Label Watch: L.I.E.S. Records

28.03.2024
L.I.E.S. A label name, an attitude to life. Ron Morelli has shaped an era with his releases. After almost 15 years of Long Islang Electrical Systems, it’s time to take stock.

L.I.E.S. – there is hardly a fan of electronic dance music who doesn’t recognise these capital letters. They stand for »Long Island Electrical Systems« and the name already reveals the label’s place of origin: its creator, Ron Morelli, comes from New York. It was there that he came into contact with punk and hardcore in the early nineties. Although his friends included skaters and “freaks”, as he affectionately calls them, as well as ravers, he wasn’t really attracted to the dance music scene back then: »It seemed very drug fueled and decadent, neither of which I am.«

Morelli only really got it at the end of the decade: »I became obsessed,« he says of a formative period. »The scene in NYC at this time I got into this stuff in 2000 was in a transition as there were not too many proper clubs around anymore and the police were cracking down on nite life.« A tough, but in one way or another certainly tempting phase for someone with Morelli’s deinstitutionalised musical background.

You can hear this in the vast majority of the almost 300 L.I.E.S. releases – including sub-labels. Even if they are anything but stylistically homogeneous, they are united by a certain feel, a penchant for the imperfect. Whether it’s Malvoeaux’s »Targets EP«, the label’s first record from 2010, Tzusing’s debut album from 2017 or Ron Morelli’s LP »Heartstopper« from last year – the sound is analogue, raw, sturdy.Like a puffing, rusty tin bucket that only passes the MOT with difficulty, but reliably brings its occupants back to their destination every time.

Cardinal & Nun’s 2021 album »Dancing in the Evil« takes this aesthetic to the extreme, with EBM brushed against the grain at its darkest and turning the kids’ harnesses inside out at UNREAL raves. But punk, industrial, gothic and related genres are only one side of the coin. As Malvoeaux has already mentioned, L.I.E.S. has always seen itself as a label for sun-kissed dance music that alleviates the heaviness of existence.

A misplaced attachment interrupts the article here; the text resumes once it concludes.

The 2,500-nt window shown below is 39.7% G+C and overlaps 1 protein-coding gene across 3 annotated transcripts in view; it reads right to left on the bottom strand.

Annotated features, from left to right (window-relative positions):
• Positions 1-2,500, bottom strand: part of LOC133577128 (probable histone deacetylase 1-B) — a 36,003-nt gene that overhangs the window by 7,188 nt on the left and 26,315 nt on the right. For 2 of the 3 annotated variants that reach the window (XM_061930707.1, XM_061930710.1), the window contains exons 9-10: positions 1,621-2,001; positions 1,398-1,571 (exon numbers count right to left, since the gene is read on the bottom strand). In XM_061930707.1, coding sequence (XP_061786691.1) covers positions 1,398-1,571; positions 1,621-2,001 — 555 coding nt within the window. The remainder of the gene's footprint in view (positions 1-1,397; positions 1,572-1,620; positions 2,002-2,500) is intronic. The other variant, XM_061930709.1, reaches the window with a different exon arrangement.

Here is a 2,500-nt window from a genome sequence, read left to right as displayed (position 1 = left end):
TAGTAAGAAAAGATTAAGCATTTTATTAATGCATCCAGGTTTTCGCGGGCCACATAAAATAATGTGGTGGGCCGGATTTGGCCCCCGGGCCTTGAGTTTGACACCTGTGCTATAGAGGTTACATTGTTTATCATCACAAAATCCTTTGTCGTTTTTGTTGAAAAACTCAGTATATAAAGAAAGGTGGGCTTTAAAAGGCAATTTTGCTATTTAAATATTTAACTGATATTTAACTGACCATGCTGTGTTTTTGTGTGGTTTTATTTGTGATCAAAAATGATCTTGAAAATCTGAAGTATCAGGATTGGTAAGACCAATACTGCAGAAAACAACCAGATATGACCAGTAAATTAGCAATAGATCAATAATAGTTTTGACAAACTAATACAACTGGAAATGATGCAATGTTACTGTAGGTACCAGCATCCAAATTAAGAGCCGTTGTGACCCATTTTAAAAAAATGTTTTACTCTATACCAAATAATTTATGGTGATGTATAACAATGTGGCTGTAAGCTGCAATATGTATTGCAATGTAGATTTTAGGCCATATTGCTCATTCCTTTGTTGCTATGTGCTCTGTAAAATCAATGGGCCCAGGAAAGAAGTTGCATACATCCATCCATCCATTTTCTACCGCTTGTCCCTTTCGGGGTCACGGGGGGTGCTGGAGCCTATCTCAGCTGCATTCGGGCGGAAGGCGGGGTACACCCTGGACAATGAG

Physical presence music

Legowelt, Voiski, inventory act Delroy Edwards and Wiesbaden-born Florian Kupfer had already made guest appearances on the label and provided Morelli with the right amount of weightlessness, which was particularly booming in the early and mid-teens. At the time, the label maker was working in the A-1 record shop, his “base” from which he publicised L.I.E.S.: »I decided to start the label and simply just see what happens, no real big plans other than getting the music out.« Access to DJs who regularly frequented the shop was extremely important.

And certainly also the fact that the label operated musically very close to the pulse of the times in its early years: L.I.E.S. records epitomised the status quo at the time by drawing on the sound aesthetics of the past. Some call it lo-fi house, others meme house. Despite its epigonism, its noise, its subsequently applied patina, it comes across as fresh, subtle, relaxed. And, at least for a while, as an underground alternative to the mirror-smooth minimalism that was changing guard at the time.

L.I.E.S. has always seen itself as a label for dance music turned towards the sun, which alleviates the heaviness of existence.

And today? Times have changed since the early days of L.I.E.S., labels are finding it increasingly difficult. Merch – the range in the shop is quite diversified – is still »not really important«, but creates another income stream in times of lower music sales. »Well the Instagramification of music (and everything in the world) is just a plague,« says Morelli. A commonplace that, when uttered by him, seems more sincere than ever. »The whole streaming of DK sets and all… its lame. A DJ should be heard, not seen. It should come down to the music you play and skills you have«. And although this sentence could be written thousands of times in the relevant Facebook comment columns, it also makes sense coming from Morelli. The almost undeniable superficiality that is more than ever attached to electronic music today is diametrically opposed to his values.